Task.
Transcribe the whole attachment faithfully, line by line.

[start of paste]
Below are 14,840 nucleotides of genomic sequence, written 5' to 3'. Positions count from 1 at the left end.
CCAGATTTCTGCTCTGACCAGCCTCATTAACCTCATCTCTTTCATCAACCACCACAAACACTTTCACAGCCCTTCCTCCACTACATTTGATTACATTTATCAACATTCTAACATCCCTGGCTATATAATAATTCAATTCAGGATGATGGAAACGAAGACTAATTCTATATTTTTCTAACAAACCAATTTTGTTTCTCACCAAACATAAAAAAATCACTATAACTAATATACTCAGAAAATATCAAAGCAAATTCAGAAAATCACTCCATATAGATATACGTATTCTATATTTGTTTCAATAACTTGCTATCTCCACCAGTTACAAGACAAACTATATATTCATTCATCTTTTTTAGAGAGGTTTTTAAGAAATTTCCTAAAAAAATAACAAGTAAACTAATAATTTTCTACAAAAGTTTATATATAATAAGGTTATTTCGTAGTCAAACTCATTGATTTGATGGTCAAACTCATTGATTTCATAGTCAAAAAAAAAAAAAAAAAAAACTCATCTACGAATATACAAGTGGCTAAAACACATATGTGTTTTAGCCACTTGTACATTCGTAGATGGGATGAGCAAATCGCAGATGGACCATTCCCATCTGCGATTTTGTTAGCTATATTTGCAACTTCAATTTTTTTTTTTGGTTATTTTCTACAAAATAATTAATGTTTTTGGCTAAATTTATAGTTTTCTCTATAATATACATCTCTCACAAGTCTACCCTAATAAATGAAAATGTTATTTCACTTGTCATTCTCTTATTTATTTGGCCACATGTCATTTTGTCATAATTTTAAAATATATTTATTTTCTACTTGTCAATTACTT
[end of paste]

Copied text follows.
Below are 14,840 nucleotides of genomic sequence, written 5' to 3'. Positions count from 1 at the left end.
CCAGATTTCTGCTCTGACCAGCCTCATTAACCTCATCTCTTTCATCAACCACCACAAACACTTTCACAGCCCTTCCTCCACTACATTTGATTACATTTATCAACATTCTAACATCCCTGGCTATATAATAATTCAATTCAGGATGATGGAAACGAAGACTAATTCTATATTTTTCTAACAAACCAATTTTGTTTCTCACCAAACATAAAAAAATCACTATAACTAATATACTCAGAAAATATCAAAGCAAATTCAGAAAATCACTCCATATAGATATACGTATTCTATATTTGTTTCAATAACTTGCTATCTCCACCAGTTACAAGACAAACTATATATTCATTCATCTTTTTTAGAGAGGTTTTTAAGAAATTTCCTAAAAAAATAACAAGTAAACTAATAATTTTCTACAAAAGTTTATATATAATAAGGTTATTTCGTAGTCAAACTCATTGATTTGATGGTCAAACTCATTGATTTCATAGTCAAAAAAAAAAAAAAAAAAAACTCATCTACGAATATACAAGTGGCTAAAACACATATGTGTTTTAGCCACTTGTACATTCGTAGATGGGATGAGCAAATCGCAGATGGACCATTCCCATCTGCGATTTTGTTAGCTATATTTGCAACTTCAATTTTTTTTTTTGGTTATTTTCTACAAAATAATTAATGTTTTTGGCTAAATTTATAGTTTTCTCTATAATATACATCTCTCACAAGTCTACCCTAATAAATGAAAATGTTATTTCACTTGTCATTCTCTTATTTATTTGGCCACATGTCATTTTGTCATAATTTTAAAATATATTTATTTTCTACTTGTCAATTACTT